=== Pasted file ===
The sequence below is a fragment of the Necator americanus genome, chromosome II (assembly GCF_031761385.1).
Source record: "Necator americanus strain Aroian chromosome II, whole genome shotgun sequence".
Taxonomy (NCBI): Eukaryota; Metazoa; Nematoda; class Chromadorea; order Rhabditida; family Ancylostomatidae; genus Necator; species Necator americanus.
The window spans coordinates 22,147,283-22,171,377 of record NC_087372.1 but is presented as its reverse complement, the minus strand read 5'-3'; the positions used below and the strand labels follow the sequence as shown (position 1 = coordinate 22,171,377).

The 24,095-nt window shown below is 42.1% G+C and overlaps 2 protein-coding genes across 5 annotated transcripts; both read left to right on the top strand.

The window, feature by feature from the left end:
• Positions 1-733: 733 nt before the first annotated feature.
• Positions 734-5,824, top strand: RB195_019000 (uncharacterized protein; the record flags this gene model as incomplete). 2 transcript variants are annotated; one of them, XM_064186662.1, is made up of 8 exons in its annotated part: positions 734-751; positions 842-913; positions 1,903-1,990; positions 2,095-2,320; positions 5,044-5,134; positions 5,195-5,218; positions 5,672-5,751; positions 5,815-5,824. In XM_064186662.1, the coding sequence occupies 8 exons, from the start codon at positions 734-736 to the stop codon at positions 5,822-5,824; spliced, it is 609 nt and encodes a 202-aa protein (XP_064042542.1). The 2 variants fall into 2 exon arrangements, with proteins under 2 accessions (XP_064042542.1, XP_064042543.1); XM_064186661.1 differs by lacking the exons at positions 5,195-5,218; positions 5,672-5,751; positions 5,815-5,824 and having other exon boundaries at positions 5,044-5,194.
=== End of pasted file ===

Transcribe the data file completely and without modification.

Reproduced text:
The sequence below is a fragment of the Necator americanus genome, chromosome II (assembly GCF_031761385.1).
Source record: "Necator americanus strain Aroian chromosome II, whole genome shotgun sequence".
Taxonomy (NCBI): Eukaryota; Metazoa; Nematoda; class Chromadorea; order Rhabditida; family Ancylostomatidae; genus Necator; species Necator americanus.
The window spans coordinates 22,147,283-22,171,377 of record NC_087372.1 but is presented as its reverse complement, the minus strand read 5'-3'; the positions used below and the strand labels follow the sequence as shown (position 1 = coordinate 22,171,377).

The 24,095-nt window shown below is 42.1% G+C and overlaps 2 protein-coding genes across 5 annotated transcripts; both read left to right on the top strand.

The window, feature by feature from the left end:
• Positions 1-733: 733 nt before the first annotated feature.
• Positions 734-5,824, top strand: RB195_019000 (uncharacterized protein; the record flags this gene model as incomplete). 2 transcript variants are annotated; one of them, XM_064186662.1, is made up of 8 exons in its annotated part: positions 734-751; positions 842-913; positions 1,903-1,990; positions 2,095-2,320; positions 5,044-5,134; positions 5,195-5,218; positions 5,672-5,751; positions 5,815-5,824. In XM_064186662.1, the coding sequence occupies 8 exons, from the start codon at positions 734-736 to the stop codon at positions 5,822-5,824; spliced, it is 609 nt and encodes a 202-aa protein (XP_064042542.1). The 2 variants fall into 2 exon arrangements, with proteins under 2 accessions (XP_064042542.1, XP_064042543.1); XM_064186661.1 differs by lacking the exons at positions 5,195-5,218; positions 5,672-5,751; positions 5,815-5,824 and having other exon boundaries at positions 5,044-5,194.